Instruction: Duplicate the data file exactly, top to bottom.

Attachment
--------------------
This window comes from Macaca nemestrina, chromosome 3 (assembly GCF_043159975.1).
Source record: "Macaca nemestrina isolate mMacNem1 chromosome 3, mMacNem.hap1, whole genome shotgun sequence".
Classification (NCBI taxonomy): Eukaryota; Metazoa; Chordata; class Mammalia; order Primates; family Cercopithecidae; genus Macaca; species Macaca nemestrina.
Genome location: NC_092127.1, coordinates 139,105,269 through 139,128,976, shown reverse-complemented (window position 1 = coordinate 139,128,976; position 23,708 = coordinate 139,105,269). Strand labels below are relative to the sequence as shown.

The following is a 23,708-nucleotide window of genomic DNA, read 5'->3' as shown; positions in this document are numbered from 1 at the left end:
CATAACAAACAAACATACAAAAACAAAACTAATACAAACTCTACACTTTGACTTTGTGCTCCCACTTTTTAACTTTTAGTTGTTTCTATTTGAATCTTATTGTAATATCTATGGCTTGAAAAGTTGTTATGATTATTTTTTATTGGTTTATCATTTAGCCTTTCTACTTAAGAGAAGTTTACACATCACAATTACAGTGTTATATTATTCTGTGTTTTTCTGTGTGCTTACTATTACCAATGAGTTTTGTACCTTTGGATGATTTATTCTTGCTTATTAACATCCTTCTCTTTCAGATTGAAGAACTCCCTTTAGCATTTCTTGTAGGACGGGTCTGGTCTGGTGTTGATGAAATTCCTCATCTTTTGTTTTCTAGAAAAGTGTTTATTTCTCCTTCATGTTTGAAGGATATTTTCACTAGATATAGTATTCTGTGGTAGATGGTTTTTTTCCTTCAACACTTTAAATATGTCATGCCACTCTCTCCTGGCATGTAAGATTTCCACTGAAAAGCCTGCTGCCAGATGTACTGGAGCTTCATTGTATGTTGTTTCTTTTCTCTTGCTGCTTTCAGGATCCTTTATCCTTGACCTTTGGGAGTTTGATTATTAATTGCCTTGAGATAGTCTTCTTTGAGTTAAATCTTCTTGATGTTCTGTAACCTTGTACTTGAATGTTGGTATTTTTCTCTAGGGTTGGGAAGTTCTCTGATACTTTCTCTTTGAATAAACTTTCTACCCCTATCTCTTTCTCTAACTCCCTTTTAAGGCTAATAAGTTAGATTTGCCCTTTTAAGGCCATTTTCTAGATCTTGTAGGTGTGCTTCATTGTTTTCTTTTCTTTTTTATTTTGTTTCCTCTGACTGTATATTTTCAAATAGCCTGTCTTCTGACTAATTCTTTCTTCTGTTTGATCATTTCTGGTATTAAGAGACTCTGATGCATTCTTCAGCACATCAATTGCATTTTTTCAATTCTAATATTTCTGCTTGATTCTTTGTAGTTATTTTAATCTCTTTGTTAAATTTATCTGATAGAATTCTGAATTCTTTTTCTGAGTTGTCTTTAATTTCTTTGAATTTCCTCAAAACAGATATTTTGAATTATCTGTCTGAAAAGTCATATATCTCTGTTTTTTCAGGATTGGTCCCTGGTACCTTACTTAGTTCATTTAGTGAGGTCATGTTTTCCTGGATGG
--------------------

This window comes from Macaca nemestrina, chromosome 3 (assembly GCF_043159975.1).
Source record: "Macaca nemestrina isolate mMacNem1 chromosome 3, mMacNem.hap1, whole genome shotgun sequence".
Classification (NCBI taxonomy): Eukaryota; Metazoa; Chordata; class Mammalia; order Primates; family Cercopithecidae; genus Macaca; species Macaca nemestrina.
Genome location: NC_092127.1, coordinates 139,105,269 through 139,128,976, shown reverse-complemented (window position 1 = coordinate 139,128,976; position 23,708 = coordinate 139,105,269). Strand labels below are relative to the sequence as shown.

The following is a 23,708-nucleotide window of genomic DNA, read 5'->3' as shown; positions in this document are numbered from 1 at the left end:
CATAACAAACAAACATACAAAAACAAAACTAATACAAACTCTACACTTTGACTTTGTGCTCCCACTTTTTAACTTTTAGTTGTTTCTATTTGAATCTTATTGTAATATCTATGGCTTGAAAAGTTGTTATGATTATTTTTTATTGGTTTATCATTTAGCCTTTCTACTTAAGAGAAGTTTACACATCACAATTACAGTGTTATATTATTCTGTGTTTTTCTGTGTGCTTACTATTACCAATGAGTTTTGTACCTTTGGATGATTTATTCTTGCTTATTAACATCCTTCTCTTTCAGATTGAAGAACTCCCTTTAGCATTTCTTGTAGGACGGGTCTGGTCTGGTGTTGATGAAATTCCTCATCTTTTGTTTTCTAGAAAAGTGTTTATTTCTCCTTCATGTTTGAAGGATATTTTCACTAGATATAGTATTCTGTGGTAGATGGTTTTTTTCCTTCAACACTTTAAATATGTCATGCCACTCTCTCCTGGCATGTAAGATTTCCACTGAAAAGCCTGCTGCCAGATGTACTGGAGCTTCATTGTATGTTGTTTCTTTTCTCTTGCTGCTTTCAGGATCCTTTATCCTTGACCTTTGGGAGTTTGATTATTAATTGCCTTGAGATAGTCTTCTTTGAGTTAAATCTTCTTGATGTTCTGTAACCTTGTACTTGAATGTTGGTATTTTTCTCTAGGGTTGGGAAGTTCTCTGATACTTTCTCTTTGAATAAACTTTCTACCCCTATCTCTTTCTCTAACTCCCTTTTAAGGCTAATAAGTTAGATTTGCCCTTTTAAGGCCATTTTCTAGATCTTGTAGGTGTGCTTCATTGTTTTCTTTTCTTTTTTATTTTGTTTCCTCTGACTGTATATTTTCAAATAGCCTGTCTTCTGACTAATTCTTTCTTCTGTTTGATCATTTCTGGTATTAAGAGACTCTGATGCATTCTTCAGCACATCAATTGCATTTTTTCAATTCTAATATTTCTGCTTGATTCTTTGTAGTTATTTTAATCTCTTTGTTAAATTTATCTGATAGAATTCTGAATTCTTTTTCTGAGTTGTCTTTAATTTCTTTGAATTTCCTCAAAACAGATATTTTGAATTATCTGTCTGAAAAGTCATATATCTCTGTTTTTTCAGGATTGGTCCCTGGTACCTTACTTAGTTCATTTAGTGAGGTCATGTTTTCCTGGATGG